To avoid legal matters, I won’t name these teenage sites but I have compiled a list of the Top 10 EDCAD posts from the most prominent teen websites (in no particular order).

1. 10 Sex and Hook-Up Tips From Our Fav Reindeer, Rudolph
2. Guess the Celebrity Legs
3. The 24 Most Important Selfies of 2013
4. If Male Celebs Wore Make-up
5. Meet Your Next Date At The Airport
6. Things to Never Tell A Directioner
7. 10 Secret Things You Do During Sex You Don’t Want to Admit
8. I Can’t [Get] This Guy Off My Mind, Will We Hook Back Up? (Ask a Dude)
9. 10 Ways To Tell That You’re A Bad Kisser
10. Jamie Dornan Will Go Full Frontal in 50 Shades of Grey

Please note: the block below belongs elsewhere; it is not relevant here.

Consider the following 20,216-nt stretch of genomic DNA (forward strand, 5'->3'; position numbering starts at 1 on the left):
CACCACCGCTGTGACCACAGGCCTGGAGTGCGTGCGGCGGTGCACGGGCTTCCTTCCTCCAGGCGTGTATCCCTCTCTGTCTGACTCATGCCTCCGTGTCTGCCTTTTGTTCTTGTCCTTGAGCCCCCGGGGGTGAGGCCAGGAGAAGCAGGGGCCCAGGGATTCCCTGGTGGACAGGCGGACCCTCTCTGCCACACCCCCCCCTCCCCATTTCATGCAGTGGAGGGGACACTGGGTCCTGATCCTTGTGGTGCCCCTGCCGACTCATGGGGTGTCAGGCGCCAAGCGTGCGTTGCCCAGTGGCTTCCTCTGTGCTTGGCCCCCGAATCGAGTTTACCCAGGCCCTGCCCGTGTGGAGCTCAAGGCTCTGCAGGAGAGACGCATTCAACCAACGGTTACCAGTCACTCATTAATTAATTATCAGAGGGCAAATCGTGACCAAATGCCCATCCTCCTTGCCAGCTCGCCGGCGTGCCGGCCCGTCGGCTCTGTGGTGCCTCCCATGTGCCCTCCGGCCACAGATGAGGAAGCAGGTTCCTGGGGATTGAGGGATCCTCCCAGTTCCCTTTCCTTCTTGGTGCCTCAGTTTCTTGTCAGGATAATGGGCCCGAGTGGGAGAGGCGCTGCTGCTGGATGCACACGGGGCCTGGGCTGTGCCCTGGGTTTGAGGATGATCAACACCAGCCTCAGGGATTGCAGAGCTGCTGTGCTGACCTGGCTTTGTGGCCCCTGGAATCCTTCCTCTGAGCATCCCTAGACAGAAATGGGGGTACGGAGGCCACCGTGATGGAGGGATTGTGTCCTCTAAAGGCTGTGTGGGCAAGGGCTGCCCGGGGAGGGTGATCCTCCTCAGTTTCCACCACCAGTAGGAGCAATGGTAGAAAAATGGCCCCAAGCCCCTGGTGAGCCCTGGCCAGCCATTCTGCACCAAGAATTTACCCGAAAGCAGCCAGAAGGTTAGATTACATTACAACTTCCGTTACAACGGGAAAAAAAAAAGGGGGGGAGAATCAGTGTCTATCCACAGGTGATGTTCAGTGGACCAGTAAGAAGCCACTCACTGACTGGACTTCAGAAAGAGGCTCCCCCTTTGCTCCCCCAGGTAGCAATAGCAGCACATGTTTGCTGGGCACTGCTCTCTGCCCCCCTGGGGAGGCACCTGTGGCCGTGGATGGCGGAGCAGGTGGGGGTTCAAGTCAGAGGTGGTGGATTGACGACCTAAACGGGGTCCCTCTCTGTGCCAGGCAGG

growingpains

This is all I ever dream about. Not.


Urgh. These are all teen websites which promote themselves as covering all the issues and problems relating to teenagers. Sure, occasionally tongue-in-cheek posts can be written, such as my one on Teenage Fashion Judgement, but do we really need thousands of websites telling young adults all the ways to be better kissers and score the person of their dreams? My answer to that is no.

It’s time to boycott these ridiculous sites which take advantage of this culture that teenagers are limited to only thinking about their hair. As adults, encourage teenagers to discuss and debate politics, human rights and society etc. and as teens, promote among your friends and family that you are more than the clothes on your body.

I’m sick of it. So, for heaven’s sake, I’m going to do my best at stopping it. Join me, whatever age you are and tell the world that teenagers are beyond reading “How to Find The One” even though we’re only 15.

What do you think? Are teenagers beyond those sorts of posts?

The Day I Listened to the Great Bindi Irwin.

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BY ABBY MAC